Purchasers of frequent flyer miles from domestic airlines may be eligible to claim a refund of the 7.5% federal excise tax paid upon such purchase. Hotels, retailers, banks, foreign airlines, and car rental companies typically purchase these miles from domestic airlines for use in their rewards programs. Members of these rewards programs can then redeem points for a variety of goods and services, including air travel.
Taxation of Frequent Flyer Miles
A federal excise tax of 7.5% is imposed on the amount paid for taxable transportation of persons by air1, which includes amounts paid to an air carrier for the right to provide mileage awards redeemable for taxable transportation.2 Taxable transportation generally means a flight that begins domestically or from the designated zone in Canada or Mexico — generally within 225 miles of the domestic border — and ends domestically or within such zone.3 If a holder of frequent flyer miles redeems them for any other item offered by the rewards program, such as international flights, gift cards, hotel stays, subscriptions, rental cars, televisions, or services, such item is considered nontaxable transportation and not subject to tax. Although the excise tax is scheduled to expire Sept. 30, 2023, prior scheduled expiration dates have been extended.4
While the Treasury Department has the authority to promulgate regulations regarding amounts attributable to mileage awards used for nontaxable transportation, the Treasury Department has not exercised this power.5 The IRS has issued only limited guidance regarding the taxation of frequent flyer miles and claims for refund,6 principally Notice 2015-76. Prior to the issuance of regulations — which have not yet been issued — taxpayers may rely on the guidance set forth in this notice.
The notice clarifies that a purchase of mileage awards that may be redeemed for taxable transportation or nontaxable transportation is subject to the excise tax on the entire amount, but taxpayers may use a reasonable method to allocate amounts paid — and the value of any other benefits provided — between the purchase of taxable transportation and nontaxable transportation. Taxpayers may file a refund claim for the portion of excise tax paid on those frequent flyer miles that are redeemed for nontaxable transportation.
Filing a Claim
Who: Generally, the party subject to tax, in this case, the purchaser of the mileage awards, makes any claim for refund of the excise tax. The purchaser of the mileage awards (the taxpayer) is required to pay the excise tax, and the party receiving payment (generally, the airline) is treated as the collector or collecting agent.7 As the collector, the airline must collect the amount of the excise tax from the purchaser and remit the tax to the IRS.8 The collector — rather than the purchaser — is permitted to submit a refund claim if the collector either (1) establishes that the collector has repaid the amount of the excise tax collected on nontaxable transportation to the purchaser or (2) obtains the consent of the purchaser to the allowance of such refund.9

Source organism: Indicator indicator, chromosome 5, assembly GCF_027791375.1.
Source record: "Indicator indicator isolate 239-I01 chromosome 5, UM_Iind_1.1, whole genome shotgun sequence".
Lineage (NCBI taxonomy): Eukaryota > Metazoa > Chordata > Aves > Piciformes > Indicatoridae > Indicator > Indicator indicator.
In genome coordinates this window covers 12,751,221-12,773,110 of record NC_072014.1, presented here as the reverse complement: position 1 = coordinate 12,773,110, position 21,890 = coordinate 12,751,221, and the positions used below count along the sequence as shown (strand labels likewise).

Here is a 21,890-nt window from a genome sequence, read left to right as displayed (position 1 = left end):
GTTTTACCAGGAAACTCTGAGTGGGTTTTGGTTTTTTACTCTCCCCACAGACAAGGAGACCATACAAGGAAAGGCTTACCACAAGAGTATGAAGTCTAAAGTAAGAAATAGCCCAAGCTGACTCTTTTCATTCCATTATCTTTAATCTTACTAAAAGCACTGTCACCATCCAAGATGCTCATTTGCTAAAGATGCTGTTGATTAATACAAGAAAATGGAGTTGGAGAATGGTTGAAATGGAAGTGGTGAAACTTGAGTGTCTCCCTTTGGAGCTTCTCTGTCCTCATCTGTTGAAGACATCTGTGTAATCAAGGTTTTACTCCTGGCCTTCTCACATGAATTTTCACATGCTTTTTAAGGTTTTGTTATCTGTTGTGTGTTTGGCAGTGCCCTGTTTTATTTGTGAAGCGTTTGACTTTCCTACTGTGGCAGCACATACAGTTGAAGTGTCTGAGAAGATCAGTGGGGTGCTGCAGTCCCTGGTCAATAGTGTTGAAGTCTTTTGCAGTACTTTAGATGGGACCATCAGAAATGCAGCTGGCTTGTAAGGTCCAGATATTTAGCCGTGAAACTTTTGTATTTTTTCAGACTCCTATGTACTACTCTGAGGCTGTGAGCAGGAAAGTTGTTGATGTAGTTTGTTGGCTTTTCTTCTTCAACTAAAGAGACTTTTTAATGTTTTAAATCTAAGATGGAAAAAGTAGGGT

What: The amount of any excise tax paid for mileage awards that are redeemed for nontaxable transportation — generally the amount paid for any mileage points that are redeemed for an item other than domestic transportation — is the amount eligible for a refund claim.
When: Claims may be submitted within three years from the date the return was filed or two years from the date the tax was paid, whichever period expires later, or if no return was filed, within two years from the date the tax was paid.10
How: A taxpayer typically claims a refund of the excise tax by filing IRS Form 8849, setting forth the relevant information substantiating the refund.
IRS exam teams have been reviewing all claims for refund and beyond the basic requirements outlined above, taxpayers subject to the excise tax on nontaxable transportation must consider additional issues relating to such items as quantifying, claiming, and substantiating a refund claim for any excise tax paid in respect of nontaxable transportation. If you have any questions about how I.R.C. Section 4261 requirements apply to a specific factual scenario, please contact Andrew Smith or another attorney in Taft’s Tax practice.
1IRC § 4261(a).
2IRC § 4261(e)(3).
3IRC §§ 4261(b)(2), 4262(a)(1).
4IRC §§ 4261(k)(1)(A)(ii).
5IRC § 4261(e)(3)(C); see also, Excise Taxes; Transportation of Persons by Air; Transportation of Property by Air; Aircraft Management Services, 85 FR 46032-01 (reserving Treas. Reg. § 49.4261-9(b) to exercise the authority granted in IRC § 4261(e)(3)(C)).
6See IRS Notice 2002-63 2002-40 I.R.B. 644 (2002) and Rev. Rul. 2002-60, 2002-40 I.R.B. 641 (2002) (addressing transactions with foreign airlines); IRS CCA 201606028 (Feb. 5, 2016) (determining that certain nontransportation items can be excluded in cases where payments are bundled with transportation services).
7Treas. Reg. 49.4261-1(b)(1).
8Id. The collector also must report the excise tax collected on IRS Form 720.
9IRC § 6415(a); Bombardier Aerospace Corp. v. United States, 831 F.3d 268, 272 (5th Cir. 2016).
10IRC § 6511(a).